Thursday, February 19, 2009

Because Kurt Said So...

Captain America - Flame On

Back in early-1992, if Kurt Cobain had told me to spray-paint my nutsack metallic green and moonwalk naked down South Street in Dorchester I would have done so without blinking, such was the influence he had over my dope-addled teenage brain. Luckily he made no such demands, instead bigging up a Scottish band called Captain America in an interview, thus leading me to discover a band who remain close to my heart to this very day.

I found this transcript online - it might not be the actual one I read (which I think was in the NME, where he also sported a Captain America T-shirt as pictured above) but Cobain, in discussion with Nirvana bassist Chris Novoselic, reveals his love for the Vaselines, and in turn, Captain America:

Chris Novoselic: "Kurt and I were totally into the Vaselines. I mean, they were my favourite band. They still are one of my favourite bands."

Kurt Cobain: "Definitely our Number One favourite band."

CN: "We finally got to play with them. They reformed, to play with us when we played Edinburgh, Scotland, in, er, early winter of 1990. So we met Eugene, and kind of kept a rap going with them. Then we heard Captain America, the band. We heard the tape, we were totally blown away."

KC: "Yeah, that's his new band, Captain America. They're really good."

Captain America was formed by Eugene Kelly in 1990 after the disintegration of the Vaselines, the Glasgow indie poppers he fronted alongside Frances McKee. The original line-up was a bit of a Scots supergroup, featuring Brendan O’Hare from Teenage Fanclub on drums, the guitarist Gordon Keen (BMX Bandits) and James Sheenan, (The Vaselines) on bass. O’Hare was replaced early on by Andy Bollen. After reading the interview where Kurt namechecked CA, I went straight down to Big Brian's Record Shop in Tudor Arcade and ordered the 12" and then had to wait for a few days before it arrived.

It was more than worth the wait. Captain America were like a grungier Teenage Fanclub - distorted, melodic guitars and Kelly's stoned, lackadaisical drawl delivering his bitter retort to a former lover: "I know what's in your head, I read your diary when you were in bed. Then I threw the pages on the fire...". You can see why Kurt loved them so much. It was tuneful and poppy but also ramshackle, noisy and raw. Even as someone who had never heard of the Vaselines I was totally smitten. Cheers Kurt.

Eugenius - Breakfast

Not content with nicking the name, the band also appropriated the logo of Captain America which was all too much for Marvel Comics who leant heavily on the band to change their name. So Captain America became Eugenius - either a godawful idea or pretty cool (I'm somewhere in between) - for the recording and release of their debut album 'Oomalama' on Paperhouse in 1992. Kelly dismissed the record as "indie-rock-by-numbers" but later declared this judgement to be a bit harsh.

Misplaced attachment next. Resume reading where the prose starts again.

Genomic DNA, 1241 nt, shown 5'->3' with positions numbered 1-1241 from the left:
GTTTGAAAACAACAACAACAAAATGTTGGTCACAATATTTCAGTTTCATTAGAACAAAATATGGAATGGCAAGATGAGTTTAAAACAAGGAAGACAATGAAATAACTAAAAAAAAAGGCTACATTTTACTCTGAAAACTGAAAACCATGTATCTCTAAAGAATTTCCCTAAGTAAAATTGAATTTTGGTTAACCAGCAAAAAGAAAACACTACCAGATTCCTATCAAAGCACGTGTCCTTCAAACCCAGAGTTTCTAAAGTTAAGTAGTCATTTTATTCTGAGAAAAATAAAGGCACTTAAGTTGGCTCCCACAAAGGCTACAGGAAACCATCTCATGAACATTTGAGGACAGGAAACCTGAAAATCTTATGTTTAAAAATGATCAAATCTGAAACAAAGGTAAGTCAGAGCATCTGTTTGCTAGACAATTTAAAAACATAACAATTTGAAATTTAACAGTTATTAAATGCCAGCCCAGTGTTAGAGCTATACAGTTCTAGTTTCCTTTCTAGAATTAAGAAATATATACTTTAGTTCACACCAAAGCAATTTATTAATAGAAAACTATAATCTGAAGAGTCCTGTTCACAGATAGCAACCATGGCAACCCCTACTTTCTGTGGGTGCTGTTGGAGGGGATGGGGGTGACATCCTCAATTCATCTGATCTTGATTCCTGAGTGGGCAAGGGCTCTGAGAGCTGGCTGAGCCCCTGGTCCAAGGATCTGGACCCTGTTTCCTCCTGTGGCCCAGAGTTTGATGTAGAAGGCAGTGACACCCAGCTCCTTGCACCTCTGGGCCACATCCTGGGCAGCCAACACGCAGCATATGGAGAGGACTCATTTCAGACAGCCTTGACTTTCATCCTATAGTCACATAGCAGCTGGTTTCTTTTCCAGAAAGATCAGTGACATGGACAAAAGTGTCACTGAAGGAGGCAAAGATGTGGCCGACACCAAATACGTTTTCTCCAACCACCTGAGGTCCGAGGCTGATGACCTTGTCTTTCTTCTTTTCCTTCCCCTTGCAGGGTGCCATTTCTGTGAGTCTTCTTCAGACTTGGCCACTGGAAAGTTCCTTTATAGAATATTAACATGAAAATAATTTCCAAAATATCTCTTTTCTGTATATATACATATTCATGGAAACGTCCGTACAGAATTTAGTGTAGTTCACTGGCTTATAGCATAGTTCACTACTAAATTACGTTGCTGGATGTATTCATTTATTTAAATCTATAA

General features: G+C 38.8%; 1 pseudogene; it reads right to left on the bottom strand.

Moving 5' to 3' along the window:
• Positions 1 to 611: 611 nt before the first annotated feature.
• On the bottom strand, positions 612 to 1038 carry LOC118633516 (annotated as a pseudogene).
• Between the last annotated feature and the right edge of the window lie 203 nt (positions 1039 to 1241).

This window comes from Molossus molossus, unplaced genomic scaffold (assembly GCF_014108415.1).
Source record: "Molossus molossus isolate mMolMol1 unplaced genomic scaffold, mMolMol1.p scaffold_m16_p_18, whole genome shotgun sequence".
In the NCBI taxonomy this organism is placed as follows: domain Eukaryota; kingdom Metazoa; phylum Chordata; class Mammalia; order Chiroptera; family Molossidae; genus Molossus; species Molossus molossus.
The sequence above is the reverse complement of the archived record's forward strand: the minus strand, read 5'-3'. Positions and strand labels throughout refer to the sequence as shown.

From the nonsensical, chanting mantra of the title track (and album opener), 'Oomalama' had a sunny disposition that didn't really fit in with the angsty vibe that made grunge popular at the time - powerpop chords and soaring, melodious choruses abound. Kelly's voice often sounds everso slightly out of tune and he delivers the words like it's an effort for him to get them out but that works well with the overall laidback feel of the album.

But it was the words that really made me fall in love with 'Oomalama'. Like many of my favourite albums from this time, Kelly's worldview resonated strongly with me and whenever I listen to the album I am transported back to a very specific moment in time. Lyrically, Kelly's major obsessions seemed to be staying in bed ("Back to bed but this time wearing socks" - 'Bed-In'), a can't-even-be-bothered relationship with religion ("I kinda wished I'd found God" - Flame On) but he also writes some killer romantic couplets ("I'll be the words, you'll be the tune" - 'Breakfast'). The album does have a dark heart - the closing track of Side 1, 'Down On Me' opens with the lyric "Jesus take my life from me" and the song itself is downbeat. My only complaint now would be that the production is a bit murky in places but nothing that a good remastering wouldn't fix.

The Vaselines - Jesus Doesn't Want Me For a Sunbeam

It took me a while to get around to buying anything by the Vaselines - I was never really into the twee-pop scene - but I finally picked up 'All the Stuff and More' a couple of years ago. Nirvana covered three Vaselines songs - 'Son of a Gun' and Molly's Lips' (included on the 'Incesticide' album), and 'Jesus Doesn't Want Me For a Sunbeam', part of the intense yet beautiful 'MTV Unplugged in New York' performance, which was recorded in November 1993, just 6 months before Kurt's suicide. The Vaselines have kind of got back together again to play a few gigs.

Buy 'Oomalama' from Amazon - this edition also includes a bonus disc containing the b-sides from the original Captain America single releases plus radio sessions
Eugene Kelly fansite
Eugenius at MySpace